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Jet Blue Flight Attendant Rage Resonates With Workers

John Commins, for HealthLeaders Media, August 16, 2010


This is the environment in which many working and middle class Americans find themselves. And many of these same people are either employees at your healthcare workplace, or they're walking through your doors as patients.

There are obvious comparisons between the job demands on a flight attendant, and those made on a frontline healthcare professional. Both occupations bring a heavy burden of responsibility—often incommensurate with the pay—and require dealing with an increasingly resentful and irritated public, often at their worst in stressful environments. The flight attendant and the healthcare professional are often scapegoats for problems far beyond their control. The public doesn't want to hear why the plane is delayed, or why they've been waiting in pain and in fear for two hours in your ER without seeing a physician. They have a problem, and it's your fault!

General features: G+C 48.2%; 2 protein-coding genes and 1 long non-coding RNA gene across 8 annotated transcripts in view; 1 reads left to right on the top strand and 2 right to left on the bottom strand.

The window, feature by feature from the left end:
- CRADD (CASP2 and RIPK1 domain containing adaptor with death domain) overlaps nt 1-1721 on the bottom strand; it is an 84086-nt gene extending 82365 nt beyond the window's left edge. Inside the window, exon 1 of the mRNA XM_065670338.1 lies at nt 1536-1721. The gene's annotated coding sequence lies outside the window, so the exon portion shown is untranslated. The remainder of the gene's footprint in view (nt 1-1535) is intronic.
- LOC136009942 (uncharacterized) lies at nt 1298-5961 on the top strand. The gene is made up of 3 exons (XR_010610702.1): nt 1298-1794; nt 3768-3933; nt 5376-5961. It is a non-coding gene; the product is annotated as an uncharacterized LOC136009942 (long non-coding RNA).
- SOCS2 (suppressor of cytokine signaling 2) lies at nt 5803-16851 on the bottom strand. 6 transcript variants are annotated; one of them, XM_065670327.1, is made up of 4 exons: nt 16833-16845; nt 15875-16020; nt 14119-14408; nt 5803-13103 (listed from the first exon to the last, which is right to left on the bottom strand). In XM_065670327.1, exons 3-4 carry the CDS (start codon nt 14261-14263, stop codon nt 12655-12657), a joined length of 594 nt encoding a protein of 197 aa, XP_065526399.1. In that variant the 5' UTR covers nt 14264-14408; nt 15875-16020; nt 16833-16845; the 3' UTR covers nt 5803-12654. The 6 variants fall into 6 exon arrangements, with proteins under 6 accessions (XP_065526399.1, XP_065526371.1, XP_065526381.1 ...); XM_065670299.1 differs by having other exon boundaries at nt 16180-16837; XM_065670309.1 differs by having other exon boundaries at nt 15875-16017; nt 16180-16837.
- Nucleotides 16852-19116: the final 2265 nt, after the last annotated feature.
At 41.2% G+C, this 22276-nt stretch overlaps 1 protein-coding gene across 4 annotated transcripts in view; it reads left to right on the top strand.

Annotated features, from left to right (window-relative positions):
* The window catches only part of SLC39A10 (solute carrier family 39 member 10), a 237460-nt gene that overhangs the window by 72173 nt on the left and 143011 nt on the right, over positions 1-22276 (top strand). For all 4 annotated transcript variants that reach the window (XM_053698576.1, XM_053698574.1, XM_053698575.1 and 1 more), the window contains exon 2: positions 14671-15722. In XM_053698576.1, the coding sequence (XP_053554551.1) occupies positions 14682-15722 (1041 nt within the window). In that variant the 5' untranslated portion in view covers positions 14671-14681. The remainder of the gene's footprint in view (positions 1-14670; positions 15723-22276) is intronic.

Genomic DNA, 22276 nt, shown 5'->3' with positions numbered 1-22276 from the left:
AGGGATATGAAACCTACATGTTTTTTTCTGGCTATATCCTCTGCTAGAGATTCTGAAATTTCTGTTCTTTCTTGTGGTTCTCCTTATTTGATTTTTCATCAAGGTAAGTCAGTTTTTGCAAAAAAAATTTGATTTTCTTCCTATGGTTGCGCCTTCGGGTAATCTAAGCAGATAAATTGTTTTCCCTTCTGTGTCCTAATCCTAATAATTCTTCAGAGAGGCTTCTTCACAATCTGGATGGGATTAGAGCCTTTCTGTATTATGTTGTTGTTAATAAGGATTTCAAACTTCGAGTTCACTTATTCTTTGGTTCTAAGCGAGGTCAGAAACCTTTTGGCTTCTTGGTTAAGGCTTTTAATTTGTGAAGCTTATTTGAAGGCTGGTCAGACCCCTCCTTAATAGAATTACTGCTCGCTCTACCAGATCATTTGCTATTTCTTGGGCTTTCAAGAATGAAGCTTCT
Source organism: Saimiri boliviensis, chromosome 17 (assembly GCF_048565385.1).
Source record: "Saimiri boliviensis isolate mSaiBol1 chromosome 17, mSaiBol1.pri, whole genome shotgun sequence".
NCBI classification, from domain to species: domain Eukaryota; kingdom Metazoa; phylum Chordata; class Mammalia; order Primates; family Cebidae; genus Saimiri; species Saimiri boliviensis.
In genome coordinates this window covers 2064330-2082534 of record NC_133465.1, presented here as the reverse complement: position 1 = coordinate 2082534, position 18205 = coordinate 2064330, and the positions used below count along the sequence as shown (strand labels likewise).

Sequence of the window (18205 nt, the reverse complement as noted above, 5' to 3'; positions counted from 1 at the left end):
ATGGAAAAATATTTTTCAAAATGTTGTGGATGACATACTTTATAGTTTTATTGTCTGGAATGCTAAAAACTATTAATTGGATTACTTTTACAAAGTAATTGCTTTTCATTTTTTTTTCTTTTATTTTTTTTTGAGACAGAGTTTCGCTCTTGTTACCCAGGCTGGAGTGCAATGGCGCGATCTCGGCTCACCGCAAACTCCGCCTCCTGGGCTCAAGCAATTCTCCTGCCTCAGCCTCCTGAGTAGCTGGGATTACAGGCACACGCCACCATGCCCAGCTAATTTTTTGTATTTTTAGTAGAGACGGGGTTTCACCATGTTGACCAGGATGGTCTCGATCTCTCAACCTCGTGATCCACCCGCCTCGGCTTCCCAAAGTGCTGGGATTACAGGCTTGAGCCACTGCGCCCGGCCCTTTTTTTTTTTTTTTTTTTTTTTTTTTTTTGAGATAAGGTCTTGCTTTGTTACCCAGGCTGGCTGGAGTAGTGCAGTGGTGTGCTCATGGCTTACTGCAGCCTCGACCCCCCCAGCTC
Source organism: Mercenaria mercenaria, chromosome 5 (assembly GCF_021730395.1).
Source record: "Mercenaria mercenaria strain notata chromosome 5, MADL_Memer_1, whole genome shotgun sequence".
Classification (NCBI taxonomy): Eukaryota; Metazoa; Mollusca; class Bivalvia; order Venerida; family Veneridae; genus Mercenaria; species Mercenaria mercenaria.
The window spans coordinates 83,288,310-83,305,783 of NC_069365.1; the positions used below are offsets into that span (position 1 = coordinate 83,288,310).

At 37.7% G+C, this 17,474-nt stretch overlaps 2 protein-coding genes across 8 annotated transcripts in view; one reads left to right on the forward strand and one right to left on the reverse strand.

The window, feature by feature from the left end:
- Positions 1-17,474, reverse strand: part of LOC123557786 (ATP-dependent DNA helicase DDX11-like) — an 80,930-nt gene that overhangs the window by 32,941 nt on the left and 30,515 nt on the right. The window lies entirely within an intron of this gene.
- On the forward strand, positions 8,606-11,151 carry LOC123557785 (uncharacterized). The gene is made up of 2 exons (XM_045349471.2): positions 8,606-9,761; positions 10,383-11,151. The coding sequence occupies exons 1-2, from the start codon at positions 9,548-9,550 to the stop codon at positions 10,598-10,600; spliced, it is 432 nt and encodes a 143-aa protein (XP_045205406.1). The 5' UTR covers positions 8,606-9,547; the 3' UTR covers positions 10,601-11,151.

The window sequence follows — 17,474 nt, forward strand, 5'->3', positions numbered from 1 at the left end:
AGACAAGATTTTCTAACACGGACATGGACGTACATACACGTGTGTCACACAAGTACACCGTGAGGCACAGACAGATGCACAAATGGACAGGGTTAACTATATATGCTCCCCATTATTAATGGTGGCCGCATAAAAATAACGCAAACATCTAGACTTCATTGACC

We're already seeing more instances of rowdy patient behavior and outright violence in the hospital setting. Can we expect to see a sequel, perhaps "Revenge of the Nurse?" Will some fed up, angry healthcare professional "Pull a Slater" on his or her way out the door?

For the most part, the healthcare sector has been spared much recession-related misery because skilled healthcare professionals remain in demand in most parts of the country. That doesn?t mean that healthcare workers are happy, or that they're not stressed out, or that they don't carry deep frustrations about their jobs. Add a potentially volatile patient mix—and the ingredients are prepped for a major meltdown.

I cringe at phrases like "teachable moment," but that may apply with the Steven Slater affair. His stunt is something that everybody who has ever held a job can relate to, regardless of whether or not they support his actions. Can the flight attendant's farewell gesture be used to engage your employees about their own concerns, fears, and frustrations at work? What ventilation systems—if any—does your healthcare workplace provide for stressed-out employees who want to blow off steam in an appropriate way? Have you asked? Do you know?

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